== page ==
Yes, yes, you’ve had a curry – but have you had a Durban curry? How about a durban curry bunny chow? Well, surely you haven’t had one of those. This reinvented Indian curry dish is famous for being rather spicy, but utterly delicious.
If you like your wine cheap and your wine containers resilient – then, of course, you’ll opt for a papsak (loose sack) of wine. Though the more ‘fancy’ ones are usually packaged in boxes, you can go real cheap and simply grab a no name papsak at most liquor stores.
Talking about those liquor stores – we don’t actually talk about those in South Africa. No, if you want to find the liquor store you’d best ask for directions to the bottle store instead.
If you’re visiting the rainbow nation, you’d best be aware of the minor rift between inland and coastal regions. You see, once upon a time one of our inland terrains used to be called Transvaal, and since Transvalers (or ‘Vaalies’) aren’t close to the coast it’s just understandable that they visit the seaside towns en masse each holiday – much to the dismay of locals in these towns.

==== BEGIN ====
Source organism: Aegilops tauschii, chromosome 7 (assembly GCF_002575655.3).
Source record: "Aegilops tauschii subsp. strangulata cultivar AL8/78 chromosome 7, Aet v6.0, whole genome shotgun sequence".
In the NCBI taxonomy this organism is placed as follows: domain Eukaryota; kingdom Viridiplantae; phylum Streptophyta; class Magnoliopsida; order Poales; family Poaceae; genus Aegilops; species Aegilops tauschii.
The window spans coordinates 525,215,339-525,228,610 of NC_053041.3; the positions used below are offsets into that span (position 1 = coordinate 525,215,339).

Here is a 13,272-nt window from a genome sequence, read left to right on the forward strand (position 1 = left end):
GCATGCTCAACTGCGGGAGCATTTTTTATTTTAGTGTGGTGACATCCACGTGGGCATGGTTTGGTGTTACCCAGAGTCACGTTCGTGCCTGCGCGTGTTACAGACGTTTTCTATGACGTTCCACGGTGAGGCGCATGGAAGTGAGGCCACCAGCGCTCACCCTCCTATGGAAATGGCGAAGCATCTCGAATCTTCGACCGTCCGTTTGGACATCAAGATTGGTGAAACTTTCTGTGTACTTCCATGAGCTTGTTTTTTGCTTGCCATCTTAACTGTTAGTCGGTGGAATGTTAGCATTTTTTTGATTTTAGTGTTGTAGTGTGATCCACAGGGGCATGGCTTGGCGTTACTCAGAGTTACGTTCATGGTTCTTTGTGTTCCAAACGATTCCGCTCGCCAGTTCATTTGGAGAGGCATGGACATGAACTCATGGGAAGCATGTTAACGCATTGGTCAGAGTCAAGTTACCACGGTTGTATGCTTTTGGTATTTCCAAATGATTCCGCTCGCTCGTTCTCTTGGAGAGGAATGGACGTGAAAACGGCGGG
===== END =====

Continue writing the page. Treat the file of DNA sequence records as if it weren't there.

No matter your level of regret,disgust or empathy – it’s always good to throw some extra ‘eishes’ into your conversation. Just like its homophone, ‘ys’, it will break the ice, so to speak, and show those around you that you understand the gravity of the situation.
People who use tik are ‘getik’ (crazy), no doubt about that – so if you’re offered anything of the kind, it’s always a good idea to say no as tik is an illegal narcotic. Also, if you’re in any area where someone’s offering you tik, you’re probably lost – good idea to get out of there as soon as possible – phone a friend or the police.
Jakkals trou met wolf se vrou
It’s probably not a South African phenomena, but we claim naming rights. This saying, translated directly to ‘fox marries wolve’s wife’, describes the phenomena where it rains sparsely while the sun is shining.
If you feel like a very unhealthy meal, best make your way to Spur and buy yourself a plate of chips (fries) then drench that baby in Spur sauce. We’re not exactly sure what goes into this sauce, but it’s absolutely delectable.
Another taste-sensational meal you can try out is the famous ‘sandwich’ – which really is not a sandwich at all. It’s more of a footlong with french fries, meat, sauce, lettuce and tomato. Sounds a bit absurd, right? Sure, until you’ve given it a try.
Klippies & Cola
Klippies & Cola is a must-have if you’re in for a wee bit of boozing up. It’s basically a mix of brandy and coca cola and is a favourite among students and 30-somethings. A word of caution though, as they ‘brandewyn het nie brieke nie’ (brandy has no brakes).
There you have it. Just a few things to remember when you’re making your way to and through our wonderful country. Welcome! Wamkelekile! Kena ka kgotso! Welkom.
Be sure to make yourself familiar with some of the local South African slang and sayings too.